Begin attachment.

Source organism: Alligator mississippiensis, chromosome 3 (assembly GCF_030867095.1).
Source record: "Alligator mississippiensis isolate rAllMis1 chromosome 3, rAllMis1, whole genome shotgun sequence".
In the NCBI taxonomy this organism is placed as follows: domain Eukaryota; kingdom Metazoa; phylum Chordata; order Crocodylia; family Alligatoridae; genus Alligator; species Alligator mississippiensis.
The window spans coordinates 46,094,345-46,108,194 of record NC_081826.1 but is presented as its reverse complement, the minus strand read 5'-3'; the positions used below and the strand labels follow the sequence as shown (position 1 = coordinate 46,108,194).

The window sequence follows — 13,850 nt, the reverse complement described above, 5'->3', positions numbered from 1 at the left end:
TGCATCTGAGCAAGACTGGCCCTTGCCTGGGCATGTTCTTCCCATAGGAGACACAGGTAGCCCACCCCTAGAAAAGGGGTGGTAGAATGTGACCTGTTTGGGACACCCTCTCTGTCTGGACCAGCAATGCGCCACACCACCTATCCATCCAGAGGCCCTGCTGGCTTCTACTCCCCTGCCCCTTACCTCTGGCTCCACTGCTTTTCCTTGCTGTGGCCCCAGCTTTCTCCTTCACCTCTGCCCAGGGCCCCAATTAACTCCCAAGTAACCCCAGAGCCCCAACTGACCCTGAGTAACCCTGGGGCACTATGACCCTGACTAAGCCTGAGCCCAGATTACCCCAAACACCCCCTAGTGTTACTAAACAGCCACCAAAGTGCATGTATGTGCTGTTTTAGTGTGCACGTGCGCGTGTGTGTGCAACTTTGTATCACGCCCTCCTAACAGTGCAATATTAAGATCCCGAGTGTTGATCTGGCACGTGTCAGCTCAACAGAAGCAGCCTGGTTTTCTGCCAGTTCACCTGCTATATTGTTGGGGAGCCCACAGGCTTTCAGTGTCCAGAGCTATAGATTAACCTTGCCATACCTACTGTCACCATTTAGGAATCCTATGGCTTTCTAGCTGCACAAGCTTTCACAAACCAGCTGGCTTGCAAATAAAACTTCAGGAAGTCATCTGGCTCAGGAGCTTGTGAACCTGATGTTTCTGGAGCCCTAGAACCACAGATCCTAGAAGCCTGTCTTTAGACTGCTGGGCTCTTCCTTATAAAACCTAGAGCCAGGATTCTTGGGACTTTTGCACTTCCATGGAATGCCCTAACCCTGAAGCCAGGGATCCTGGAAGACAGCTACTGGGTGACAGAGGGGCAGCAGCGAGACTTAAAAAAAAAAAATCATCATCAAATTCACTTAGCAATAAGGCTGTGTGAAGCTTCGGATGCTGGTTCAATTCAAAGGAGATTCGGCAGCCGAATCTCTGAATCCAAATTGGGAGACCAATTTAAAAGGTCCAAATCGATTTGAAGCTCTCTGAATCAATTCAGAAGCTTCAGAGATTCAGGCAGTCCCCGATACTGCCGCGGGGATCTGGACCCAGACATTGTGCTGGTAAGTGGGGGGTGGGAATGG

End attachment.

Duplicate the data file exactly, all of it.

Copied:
Source organism: Alligator mississippiensis, chromosome 3 (assembly GCF_030867095.1).
Source record: "Alligator mississippiensis isolate rAllMis1 chromosome 3, rAllMis1, whole genome shotgun sequence".
In the NCBI taxonomy this organism is placed as follows: domain Eukaryota; kingdom Metazoa; phylum Chordata; order Crocodylia; family Alligatoridae; genus Alligator; species Alligator mississippiensis.
The window spans coordinates 46,094,345-46,108,194 of record NC_081826.1 but is presented as its reverse complement, the minus strand read 5'-3'; the positions used below and the strand labels follow the sequence as shown (position 1 = coordinate 46,108,194).

The window sequence follows — 13,850 nt, the reverse complement described above, 5'->3', positions numbered from 1 at the left end:
TGCATCTGAGCAAGACTGGCCCTTGCCTGGGCATGTTCTTCCCATAGGAGACACAGGTAGCCCACCCCTAGAAAAGGGGTGGTAGAATGTGACCTGTTTGGGACACCCTCTCTGTCTGGACCAGCAATGCGCCACACCACCTATCCATCCAGAGGCCCTGCTGGCTTCTACTCCCCTGCCCCTTACCTCTGGCTCCACTGCTTTTCCTTGCTGTGGCCCCAGCTTTCTCCTTCACCTCTGCCCAGGGCCCCAATTAACTCCCAAGTAACCCCAGAGCCCCAACTGACCCTGAGTAACCCTGGGGCACTATGACCCTGACTAAGCCTGAGCCCAGATTACCCCAAACACCCCCTAGTGTTACTAAACAGCCACCAAAGTGCATGTATGTGCTGTTTTAGTGTGCACGTGCGCGTGTGTGTGCAACTTTGTATCACGCCCTCCTAACAGTGCAATATTAAGATCCCGAGTGTTGATCTGGCACGTGTCAGCTCAACAGAAGCAGCCTGGTTTTCTGCCAGTTCACCTGCTATATTGTTGGGGAGCCCACAGGCTTTCAGTGTCCAGAGCTATAGATTAACCTTGCCATACCTACTGTCACCATTTAGGAATCCTATGGCTTTCTAGCTGCACAAGCTTTCACAAACCAGCTGGCTTGCAAATAAAACTTCAGGAAGTCATCTGGCTCAGGAGCTTGTGAACCTGATGTTTCTGGAGCCCTAGAACCACAGATCCTAGAAGCCTGTCTTTAGACTGCTGGGCTCTTCCTTATAAAACCTAGAGCCAGGATTCTTGGGACTTTTGCACTTCCATGGAATGCCCTAACCCTGAAGCCAGGGATCCTGGAAGACAGCTACTGGGTGACAGAGGGGCAGCAGCGAGACTTAAAAAAAAAAAATCATCATCAAATTCACTTAGCAATAAGGCTGTGTGAAGCTTCGGATGCTGGTTCAATTCAAAGGAGATTCGGCAGCCGAATCTCTGAATCCAAATTGGGAGACCAATTTAAAAGGTCCAAATCGATTTGAAGCTCTCTGAATCAATTCAGAAGCTTCAGAGATTCAGGCAGTCCCCGATACTGCCGCGGGGATCTGGACCCAGACATTGTGCTGGTAAGTGGGGGGTGGGAATGG